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Apps: The New Four-Letter Word

Apps: The New Four-Letter Word

By Ryan C. McKay

Not all that long ago, I saw my first Blue Tooth while waiting to board a plane. I can’t remember if it was in Philly, or Denver, or Memphis. What I DO remember, though, was the effect that it had on me. One part awe, two parts confusion, and one part revulsion.

Just what the world needed — one more way for uppity morons to identify themselves to the rest of the world! I mean, just look at this guy … sitting in a hot airport … fancy Italian suit, comically over-sized energy drink in one hand, the latest copy of GQ in the other, and all the while he’s loudly holding up one side of what appeared to be a very one-sided conversation. The only clue available that he wasn’t speaking to dead relatives, invisible gremlins, or some sort of deity, was the black eraser-shaped piece of plastic dangling off of his ear like a business-world version of “Something About Mary.”

“I’d rather die …” I muttered to myself self righteously as I went back to browsing the free copy of USA Today that the good folks at the SpringHill Suites had laid outside my door that morning.

That was, of course, then. This? This is now, just a few crow-eating years later.

The Blue Tooth? Oh yeah … I have one … somewhere. I went through that stage (I didn’t choose to die instead, by the way) and have since moved on to the newest tech toys. You’ll know me when you see me … I’m the guy at the airport gate with his little white I-Pod headphones hanging from his head, laptop on his lap, Smart phone in one hand, and Droid tablet in the other. Oh, and the over-sized energy drink? Yeah, that’s mine to. Just one more way for this uppity moron to identify himself to the rest of the world.

That’s sort of the world we live in now, though, isn’t it? I can’t remember the last time I was able to travel without dragging along 35 adapters and plugs to keep all of the little gadgets powered up. Well, I’m happy to say, it’s all changing again. I’m finally able to simplify, and yet maintain (heck, even improve) my productivity … and I have four little letters to thank for it — APPS.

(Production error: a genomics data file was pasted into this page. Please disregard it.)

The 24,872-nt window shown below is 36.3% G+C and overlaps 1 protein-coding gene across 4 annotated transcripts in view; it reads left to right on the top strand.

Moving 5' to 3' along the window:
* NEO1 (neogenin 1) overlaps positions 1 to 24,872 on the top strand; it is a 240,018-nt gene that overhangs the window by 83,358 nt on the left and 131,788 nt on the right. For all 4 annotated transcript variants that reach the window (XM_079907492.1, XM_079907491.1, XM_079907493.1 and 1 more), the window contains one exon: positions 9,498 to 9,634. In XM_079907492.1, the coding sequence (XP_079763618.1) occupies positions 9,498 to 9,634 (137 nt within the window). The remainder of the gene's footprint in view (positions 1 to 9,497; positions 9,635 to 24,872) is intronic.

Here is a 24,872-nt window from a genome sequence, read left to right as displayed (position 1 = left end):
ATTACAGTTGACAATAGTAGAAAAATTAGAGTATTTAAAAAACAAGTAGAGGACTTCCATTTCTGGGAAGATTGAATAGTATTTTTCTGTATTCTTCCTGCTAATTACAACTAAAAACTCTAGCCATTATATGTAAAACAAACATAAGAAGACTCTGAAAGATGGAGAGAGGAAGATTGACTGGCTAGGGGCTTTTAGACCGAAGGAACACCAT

I recently purchased a Samsung Galaxy tablet. For those of you who aren’t familiar with the huge tablet craze, the Reader’s Digest version is this: Tablets fill the world between the “smart phone” and the “laptop.” A rapidly expanding industry originally set into motion by the launch of the I-Pad, tablet computers are quickly becoming the must-have productivity tool for every self-respecting business person, techie, or coffee shop hipster. I tend to fall — in some part — into all three categories, so of course I had to have one, and I can truly say it’s changed the way I do things. If you do trade shows and/or live events, you should have a tablet computer too.

With one small devise, usually about the size of a steno pad, you can harness the power of a laptop, a cell phone, a media player, a camera, a video recorder, an audio recorder, and a pad-n’-pen. What’s more, by using the right apps (small downloadable pieces of software readily available, and often for free), you can make your tablet do things you always wished you could but never had the tech to. Bump into a potential new client but don’t have your business card, literature, or a pen on you? No problem! Push a button to scan his/her card into your address book using your camera. Push another button to beam (send through the air) your newest literature to their tablet/phone/email. Push another button and dictate your follow-up to your tablet like a digital recorder.

Like I said, having a tablet computer has changed the way that business is being done, so for those of you who already have one, and all the rest of you that are GOING to get one (that should be the rest of you by the way), here are my top five picks for apps (Apple and Android compatible) you MUST have before attending or exhibiting at your next event: